This is such a delicate, kind little movie (I tried hard not to use ‘sweet’ there). I’m sure that Asian entertainment has dumb blockbusters, sappy, clichéd romances and downright disgustingly bad films as well, but those that find their way here, to our cinemas and televisions, have yet to disappoint. Maybe it’s in the cinematography, maybe because the script writers don’t seem to be afraid about keeping things small. Anyway, Sweet Bean.
The movie is about food, but not just about it. How food is betrayed in Asian cinema is another thing that always tickles my fancy, by the way. Those people care. In this case, it’s about a man in a dorayaki (look them up for enjoyable pictures of food) stand, and an old woman that likes to help out. There’s a small plot line about a teenage girl as well, and in some way they’re all brought together by food.
Under that current develops a much harsher story, but the director manages to keep the balance between sweet and melancholic impressively well. This way, it’s not just something you watch and forget, you take it with you as a gathering of soft musings. And possibly with a craving for dorayaki.
The waiters were singing “Happy Birthday” in Chinese.
One main disappointment about this story: not enough descriptions of food. In some ways, this one felt like an international version of De zoetzure smaak van dromen; also the (immigrant) family in and around a Chinese restaurant. Except this one has a lot more infighting and drama. And as I said before – less descriptions of food.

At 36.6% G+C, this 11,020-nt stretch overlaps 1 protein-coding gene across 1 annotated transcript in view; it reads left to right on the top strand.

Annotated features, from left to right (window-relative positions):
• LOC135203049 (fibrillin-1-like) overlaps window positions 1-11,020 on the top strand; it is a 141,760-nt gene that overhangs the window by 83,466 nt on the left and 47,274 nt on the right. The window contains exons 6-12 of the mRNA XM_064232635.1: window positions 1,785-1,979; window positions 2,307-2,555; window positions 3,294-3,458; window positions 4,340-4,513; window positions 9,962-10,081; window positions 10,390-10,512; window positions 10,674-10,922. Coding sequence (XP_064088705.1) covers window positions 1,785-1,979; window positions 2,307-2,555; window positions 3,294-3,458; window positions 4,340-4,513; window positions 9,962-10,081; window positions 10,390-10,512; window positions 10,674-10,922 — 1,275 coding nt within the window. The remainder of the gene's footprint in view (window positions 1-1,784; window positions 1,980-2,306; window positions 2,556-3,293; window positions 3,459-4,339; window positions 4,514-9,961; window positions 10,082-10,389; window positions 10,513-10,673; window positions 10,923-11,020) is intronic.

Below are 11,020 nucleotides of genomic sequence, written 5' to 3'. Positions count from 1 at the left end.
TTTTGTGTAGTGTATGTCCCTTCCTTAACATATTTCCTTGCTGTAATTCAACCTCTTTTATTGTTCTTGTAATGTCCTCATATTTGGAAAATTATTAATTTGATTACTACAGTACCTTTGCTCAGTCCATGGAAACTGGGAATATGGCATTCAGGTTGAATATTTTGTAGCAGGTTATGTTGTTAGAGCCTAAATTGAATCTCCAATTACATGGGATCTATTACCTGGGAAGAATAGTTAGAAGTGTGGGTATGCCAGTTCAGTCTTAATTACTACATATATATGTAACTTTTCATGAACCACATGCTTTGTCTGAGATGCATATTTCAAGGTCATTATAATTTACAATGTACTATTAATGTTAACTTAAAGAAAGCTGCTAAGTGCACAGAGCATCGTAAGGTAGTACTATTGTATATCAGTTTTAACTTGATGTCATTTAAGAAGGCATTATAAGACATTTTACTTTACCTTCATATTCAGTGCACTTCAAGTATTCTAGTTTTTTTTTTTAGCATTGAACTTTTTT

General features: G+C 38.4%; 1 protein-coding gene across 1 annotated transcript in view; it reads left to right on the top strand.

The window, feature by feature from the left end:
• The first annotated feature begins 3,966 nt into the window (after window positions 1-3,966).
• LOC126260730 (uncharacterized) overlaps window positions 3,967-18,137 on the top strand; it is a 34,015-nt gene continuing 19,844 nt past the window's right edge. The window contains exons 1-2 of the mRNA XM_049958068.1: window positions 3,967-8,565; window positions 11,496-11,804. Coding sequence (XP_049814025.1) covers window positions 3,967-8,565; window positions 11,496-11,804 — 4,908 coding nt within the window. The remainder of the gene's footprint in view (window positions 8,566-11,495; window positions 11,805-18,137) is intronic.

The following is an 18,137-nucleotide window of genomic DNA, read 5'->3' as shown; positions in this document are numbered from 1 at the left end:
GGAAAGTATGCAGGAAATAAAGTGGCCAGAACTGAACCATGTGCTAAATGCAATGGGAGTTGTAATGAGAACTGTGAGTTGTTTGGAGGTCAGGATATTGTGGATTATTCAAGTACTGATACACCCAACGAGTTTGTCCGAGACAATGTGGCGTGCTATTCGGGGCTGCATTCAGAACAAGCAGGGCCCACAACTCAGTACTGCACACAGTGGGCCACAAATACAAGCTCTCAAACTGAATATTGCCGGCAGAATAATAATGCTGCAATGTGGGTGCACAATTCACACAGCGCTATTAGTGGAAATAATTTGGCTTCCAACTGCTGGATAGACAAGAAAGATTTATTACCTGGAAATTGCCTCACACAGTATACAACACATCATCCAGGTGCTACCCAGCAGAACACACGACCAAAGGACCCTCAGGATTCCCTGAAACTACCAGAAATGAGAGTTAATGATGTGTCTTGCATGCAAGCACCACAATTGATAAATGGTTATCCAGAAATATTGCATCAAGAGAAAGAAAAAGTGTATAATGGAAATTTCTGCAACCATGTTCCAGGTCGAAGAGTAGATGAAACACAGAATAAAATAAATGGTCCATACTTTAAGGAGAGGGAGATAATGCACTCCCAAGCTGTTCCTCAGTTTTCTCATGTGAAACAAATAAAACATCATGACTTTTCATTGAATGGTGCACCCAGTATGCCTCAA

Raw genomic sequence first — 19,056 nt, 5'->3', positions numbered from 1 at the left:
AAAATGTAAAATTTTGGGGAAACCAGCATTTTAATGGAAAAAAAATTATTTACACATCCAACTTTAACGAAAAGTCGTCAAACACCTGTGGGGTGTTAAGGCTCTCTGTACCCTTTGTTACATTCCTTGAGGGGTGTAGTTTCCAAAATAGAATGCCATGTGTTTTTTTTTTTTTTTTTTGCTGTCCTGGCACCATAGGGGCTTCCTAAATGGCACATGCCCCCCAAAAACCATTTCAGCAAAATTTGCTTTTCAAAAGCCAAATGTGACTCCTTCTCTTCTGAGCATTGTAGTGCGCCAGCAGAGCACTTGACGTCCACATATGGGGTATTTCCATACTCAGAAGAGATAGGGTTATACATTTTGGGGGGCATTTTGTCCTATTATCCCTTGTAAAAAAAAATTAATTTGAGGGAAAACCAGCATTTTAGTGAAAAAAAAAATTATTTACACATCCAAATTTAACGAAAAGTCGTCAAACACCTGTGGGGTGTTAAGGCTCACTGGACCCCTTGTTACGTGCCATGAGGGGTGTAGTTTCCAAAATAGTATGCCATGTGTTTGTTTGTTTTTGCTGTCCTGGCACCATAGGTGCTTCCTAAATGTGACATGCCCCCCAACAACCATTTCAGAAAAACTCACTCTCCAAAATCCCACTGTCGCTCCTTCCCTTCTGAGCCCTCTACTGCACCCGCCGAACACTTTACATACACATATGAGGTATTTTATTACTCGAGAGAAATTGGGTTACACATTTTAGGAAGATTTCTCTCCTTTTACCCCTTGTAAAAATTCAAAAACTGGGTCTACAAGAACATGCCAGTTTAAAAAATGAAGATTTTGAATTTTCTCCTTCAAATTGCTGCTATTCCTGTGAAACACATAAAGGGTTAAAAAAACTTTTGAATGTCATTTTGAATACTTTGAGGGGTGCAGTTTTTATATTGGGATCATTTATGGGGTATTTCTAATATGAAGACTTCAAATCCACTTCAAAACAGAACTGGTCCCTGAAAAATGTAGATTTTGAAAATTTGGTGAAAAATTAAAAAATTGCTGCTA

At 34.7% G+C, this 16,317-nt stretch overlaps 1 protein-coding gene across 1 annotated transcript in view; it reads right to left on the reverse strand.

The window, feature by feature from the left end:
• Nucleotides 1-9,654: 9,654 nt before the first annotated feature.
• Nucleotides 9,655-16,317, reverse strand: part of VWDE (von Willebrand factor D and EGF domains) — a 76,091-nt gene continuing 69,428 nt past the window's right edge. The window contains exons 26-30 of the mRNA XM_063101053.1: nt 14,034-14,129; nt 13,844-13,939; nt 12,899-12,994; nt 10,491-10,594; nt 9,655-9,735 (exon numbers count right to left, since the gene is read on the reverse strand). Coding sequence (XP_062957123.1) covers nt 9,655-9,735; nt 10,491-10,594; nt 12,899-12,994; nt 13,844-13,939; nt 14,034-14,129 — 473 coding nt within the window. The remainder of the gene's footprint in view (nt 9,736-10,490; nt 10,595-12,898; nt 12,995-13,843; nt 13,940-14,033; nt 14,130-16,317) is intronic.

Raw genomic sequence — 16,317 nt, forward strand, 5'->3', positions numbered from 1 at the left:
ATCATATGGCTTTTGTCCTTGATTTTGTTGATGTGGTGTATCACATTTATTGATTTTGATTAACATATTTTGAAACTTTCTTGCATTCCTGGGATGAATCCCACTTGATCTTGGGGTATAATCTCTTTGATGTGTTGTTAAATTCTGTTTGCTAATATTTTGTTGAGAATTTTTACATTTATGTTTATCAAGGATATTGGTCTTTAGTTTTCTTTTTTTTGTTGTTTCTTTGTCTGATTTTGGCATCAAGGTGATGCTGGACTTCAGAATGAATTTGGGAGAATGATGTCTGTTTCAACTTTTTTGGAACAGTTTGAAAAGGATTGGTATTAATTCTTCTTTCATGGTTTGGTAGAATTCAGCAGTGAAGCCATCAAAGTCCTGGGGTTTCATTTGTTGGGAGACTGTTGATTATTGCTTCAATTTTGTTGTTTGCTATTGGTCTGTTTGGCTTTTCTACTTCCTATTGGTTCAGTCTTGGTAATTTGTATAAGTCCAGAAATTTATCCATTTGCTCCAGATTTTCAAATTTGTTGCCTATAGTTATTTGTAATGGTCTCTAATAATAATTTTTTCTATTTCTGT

So, what does happen in this novel? No-one seems to be very happy with their place in society. All are connected to a Chinese restaurant, but some (feel like it’s) in the wrong way, and some want to cut all ties. There’s the son of the owner, employees that have been there for decades, and those at the fringes of their lives. A fire doesn’t make things easier, even though it was slightly expected to.
It’s not the most accessible of novels; there are very few people to like and sometimes side plot lines take a bit too much space. On the other hand: it’s mostly the male characters that are the annoying ones, and all of it shows humanity. With a title and subject like this, it could have easily become a collection of stereotypes about Asian Americans: instead you’re shown that family and finances issues work the same in every (sub)culture.
Number One Chinese Restaurant, Lilian Li, Macmillan Publishing 2018
A wooden spoon – most trusty and lovable of kitchen implements – looks like the opposite of “technology,” as the word is normally understood.
Now this is my kind of non-fiction, and not just because of the subject. Clearly written with fun and love for the subject, it’s the kind of books that makes you share facts with a smile. Not a school book, but a book of knowledge.